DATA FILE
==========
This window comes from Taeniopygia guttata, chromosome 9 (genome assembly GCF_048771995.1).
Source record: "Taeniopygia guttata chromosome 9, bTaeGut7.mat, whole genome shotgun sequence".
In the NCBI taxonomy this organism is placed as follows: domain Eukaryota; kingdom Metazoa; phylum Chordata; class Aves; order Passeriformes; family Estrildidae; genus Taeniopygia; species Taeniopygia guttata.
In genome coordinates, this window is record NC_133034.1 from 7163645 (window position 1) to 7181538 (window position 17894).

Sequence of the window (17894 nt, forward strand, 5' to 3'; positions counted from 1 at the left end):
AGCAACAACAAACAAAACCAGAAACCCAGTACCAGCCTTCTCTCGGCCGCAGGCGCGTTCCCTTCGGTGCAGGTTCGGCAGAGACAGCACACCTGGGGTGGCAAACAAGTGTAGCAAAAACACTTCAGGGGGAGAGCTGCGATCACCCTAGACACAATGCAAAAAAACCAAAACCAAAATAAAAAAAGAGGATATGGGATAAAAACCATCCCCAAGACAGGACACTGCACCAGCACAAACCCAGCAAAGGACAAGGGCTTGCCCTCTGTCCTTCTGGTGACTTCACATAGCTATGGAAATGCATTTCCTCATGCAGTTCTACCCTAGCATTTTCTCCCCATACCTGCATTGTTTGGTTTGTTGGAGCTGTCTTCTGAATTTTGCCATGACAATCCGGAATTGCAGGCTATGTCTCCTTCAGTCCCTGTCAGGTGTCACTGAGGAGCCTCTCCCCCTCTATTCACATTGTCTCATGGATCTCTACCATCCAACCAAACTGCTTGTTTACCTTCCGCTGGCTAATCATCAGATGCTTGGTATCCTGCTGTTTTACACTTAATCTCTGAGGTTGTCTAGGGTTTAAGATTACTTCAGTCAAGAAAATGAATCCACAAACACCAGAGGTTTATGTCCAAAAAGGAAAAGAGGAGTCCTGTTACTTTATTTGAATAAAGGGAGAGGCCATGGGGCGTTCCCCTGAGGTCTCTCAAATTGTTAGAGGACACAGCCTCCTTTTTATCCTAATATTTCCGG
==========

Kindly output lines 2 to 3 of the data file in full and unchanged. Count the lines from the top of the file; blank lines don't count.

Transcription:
Source record: "Taeniopygia guttata chromosome 9, bTaeGut7.mat, whole genome shotgun sequence".
In the NCBI taxonomy this organism is placed as follows: domain Eukaryota; kingdom Metazoa; phylum Chordata; class Aves; order Passeriformes; family Estrildidae; genus Taeniopygia; species Taeniopygia guttata.